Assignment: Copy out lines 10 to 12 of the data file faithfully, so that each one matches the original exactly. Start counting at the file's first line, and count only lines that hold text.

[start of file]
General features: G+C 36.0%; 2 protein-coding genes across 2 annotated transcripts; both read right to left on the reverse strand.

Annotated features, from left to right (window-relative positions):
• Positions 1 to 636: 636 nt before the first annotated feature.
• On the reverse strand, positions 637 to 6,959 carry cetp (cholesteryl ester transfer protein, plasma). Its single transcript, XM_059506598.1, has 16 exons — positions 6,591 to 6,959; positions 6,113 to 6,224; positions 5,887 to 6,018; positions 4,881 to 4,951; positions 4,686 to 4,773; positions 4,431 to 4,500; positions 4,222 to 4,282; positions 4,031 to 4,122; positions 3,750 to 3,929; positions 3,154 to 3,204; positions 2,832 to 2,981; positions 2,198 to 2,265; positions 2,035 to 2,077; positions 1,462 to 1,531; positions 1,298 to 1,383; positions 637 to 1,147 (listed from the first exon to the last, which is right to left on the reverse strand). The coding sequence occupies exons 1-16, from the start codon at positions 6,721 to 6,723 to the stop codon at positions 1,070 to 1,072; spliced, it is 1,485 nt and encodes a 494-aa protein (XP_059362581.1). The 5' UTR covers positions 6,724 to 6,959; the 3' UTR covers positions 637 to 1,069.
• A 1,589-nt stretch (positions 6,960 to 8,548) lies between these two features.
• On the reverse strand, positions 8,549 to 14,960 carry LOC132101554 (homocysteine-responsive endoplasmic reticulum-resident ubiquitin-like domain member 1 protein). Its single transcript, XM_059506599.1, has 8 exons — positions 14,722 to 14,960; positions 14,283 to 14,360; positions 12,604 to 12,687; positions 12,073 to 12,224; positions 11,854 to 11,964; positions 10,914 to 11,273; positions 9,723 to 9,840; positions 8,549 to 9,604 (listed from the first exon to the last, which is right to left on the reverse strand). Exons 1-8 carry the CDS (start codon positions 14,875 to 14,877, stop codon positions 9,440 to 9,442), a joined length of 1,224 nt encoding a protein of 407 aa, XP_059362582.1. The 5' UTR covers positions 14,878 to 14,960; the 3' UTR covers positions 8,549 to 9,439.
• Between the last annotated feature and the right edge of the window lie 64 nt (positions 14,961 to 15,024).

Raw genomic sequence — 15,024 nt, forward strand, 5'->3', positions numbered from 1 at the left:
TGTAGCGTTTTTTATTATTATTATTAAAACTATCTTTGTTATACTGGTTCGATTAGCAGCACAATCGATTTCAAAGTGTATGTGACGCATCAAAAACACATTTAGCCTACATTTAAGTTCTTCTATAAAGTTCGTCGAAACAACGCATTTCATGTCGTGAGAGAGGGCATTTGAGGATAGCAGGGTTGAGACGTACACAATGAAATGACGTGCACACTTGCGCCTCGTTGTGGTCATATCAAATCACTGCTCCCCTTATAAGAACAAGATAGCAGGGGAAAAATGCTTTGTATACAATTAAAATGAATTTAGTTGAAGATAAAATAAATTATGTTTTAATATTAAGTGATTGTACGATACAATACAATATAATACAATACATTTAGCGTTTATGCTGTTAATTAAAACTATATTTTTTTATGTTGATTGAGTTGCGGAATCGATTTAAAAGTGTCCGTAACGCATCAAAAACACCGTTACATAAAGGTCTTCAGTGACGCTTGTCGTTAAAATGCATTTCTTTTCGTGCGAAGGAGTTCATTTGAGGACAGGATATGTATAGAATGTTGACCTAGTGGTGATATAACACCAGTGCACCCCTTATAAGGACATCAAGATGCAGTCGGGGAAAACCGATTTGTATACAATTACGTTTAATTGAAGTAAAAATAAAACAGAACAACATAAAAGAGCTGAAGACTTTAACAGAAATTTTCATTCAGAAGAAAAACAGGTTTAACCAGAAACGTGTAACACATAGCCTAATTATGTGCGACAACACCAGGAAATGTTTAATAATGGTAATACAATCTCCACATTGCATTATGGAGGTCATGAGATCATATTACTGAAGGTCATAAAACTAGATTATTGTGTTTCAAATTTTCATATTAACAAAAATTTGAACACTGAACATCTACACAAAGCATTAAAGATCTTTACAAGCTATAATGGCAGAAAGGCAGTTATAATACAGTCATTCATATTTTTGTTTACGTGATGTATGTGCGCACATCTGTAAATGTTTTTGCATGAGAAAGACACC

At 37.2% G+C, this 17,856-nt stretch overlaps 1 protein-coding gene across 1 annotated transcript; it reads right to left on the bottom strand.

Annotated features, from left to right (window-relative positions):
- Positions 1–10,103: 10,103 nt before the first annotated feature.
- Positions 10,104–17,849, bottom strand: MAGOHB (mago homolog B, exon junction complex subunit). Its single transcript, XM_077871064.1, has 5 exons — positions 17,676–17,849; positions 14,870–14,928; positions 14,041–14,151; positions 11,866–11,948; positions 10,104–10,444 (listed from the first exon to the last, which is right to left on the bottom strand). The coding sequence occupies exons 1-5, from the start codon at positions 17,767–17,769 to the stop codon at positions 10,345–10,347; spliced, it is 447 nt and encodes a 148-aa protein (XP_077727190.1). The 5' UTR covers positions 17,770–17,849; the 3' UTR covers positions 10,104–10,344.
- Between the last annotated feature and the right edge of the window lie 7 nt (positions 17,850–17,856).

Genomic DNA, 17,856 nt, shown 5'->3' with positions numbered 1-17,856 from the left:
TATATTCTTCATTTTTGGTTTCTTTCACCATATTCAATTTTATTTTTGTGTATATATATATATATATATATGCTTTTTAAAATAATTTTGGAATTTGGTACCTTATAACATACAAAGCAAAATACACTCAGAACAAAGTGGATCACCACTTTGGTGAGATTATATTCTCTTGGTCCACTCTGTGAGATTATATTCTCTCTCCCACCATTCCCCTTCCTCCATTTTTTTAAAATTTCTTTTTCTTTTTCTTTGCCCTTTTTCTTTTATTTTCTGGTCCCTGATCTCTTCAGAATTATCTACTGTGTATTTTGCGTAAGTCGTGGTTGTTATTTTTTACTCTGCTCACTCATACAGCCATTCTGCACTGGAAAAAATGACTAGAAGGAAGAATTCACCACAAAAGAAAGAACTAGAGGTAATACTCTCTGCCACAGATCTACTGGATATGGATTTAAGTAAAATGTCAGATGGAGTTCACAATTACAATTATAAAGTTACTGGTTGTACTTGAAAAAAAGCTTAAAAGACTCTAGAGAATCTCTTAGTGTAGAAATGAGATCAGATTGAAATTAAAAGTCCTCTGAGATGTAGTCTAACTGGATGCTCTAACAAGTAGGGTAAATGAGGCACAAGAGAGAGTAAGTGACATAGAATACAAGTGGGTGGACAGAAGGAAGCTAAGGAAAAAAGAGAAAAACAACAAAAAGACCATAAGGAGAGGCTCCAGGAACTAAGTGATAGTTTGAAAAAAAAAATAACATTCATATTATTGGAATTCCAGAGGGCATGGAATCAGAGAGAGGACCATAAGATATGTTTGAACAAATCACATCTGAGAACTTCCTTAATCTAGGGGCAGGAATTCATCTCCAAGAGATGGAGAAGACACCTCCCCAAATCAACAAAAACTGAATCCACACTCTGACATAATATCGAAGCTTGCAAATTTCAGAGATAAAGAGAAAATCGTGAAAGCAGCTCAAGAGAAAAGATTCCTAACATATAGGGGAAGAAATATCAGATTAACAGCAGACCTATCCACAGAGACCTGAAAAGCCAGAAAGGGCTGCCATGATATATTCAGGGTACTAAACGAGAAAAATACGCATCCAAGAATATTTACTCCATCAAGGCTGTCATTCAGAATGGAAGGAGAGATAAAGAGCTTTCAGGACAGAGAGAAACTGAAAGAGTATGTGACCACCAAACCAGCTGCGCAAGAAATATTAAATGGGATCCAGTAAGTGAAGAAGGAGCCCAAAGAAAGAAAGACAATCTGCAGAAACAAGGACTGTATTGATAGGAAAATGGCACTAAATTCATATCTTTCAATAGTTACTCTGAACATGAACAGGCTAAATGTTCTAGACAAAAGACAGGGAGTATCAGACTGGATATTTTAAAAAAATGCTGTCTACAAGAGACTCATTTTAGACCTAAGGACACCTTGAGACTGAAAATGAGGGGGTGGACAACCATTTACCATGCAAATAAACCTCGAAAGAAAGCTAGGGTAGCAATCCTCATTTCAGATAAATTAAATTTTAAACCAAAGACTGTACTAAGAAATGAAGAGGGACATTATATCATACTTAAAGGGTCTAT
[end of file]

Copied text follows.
At 37.2% G+C, this 17,856-nt stretch overlaps 1 protein-coding gene across 1 annotated transcript; it reads right to left on the bottom strand.

Annotated features, from left to right (window-relative positions):
- Positions 1–10,103: 10,103 nt before the first annotated feature.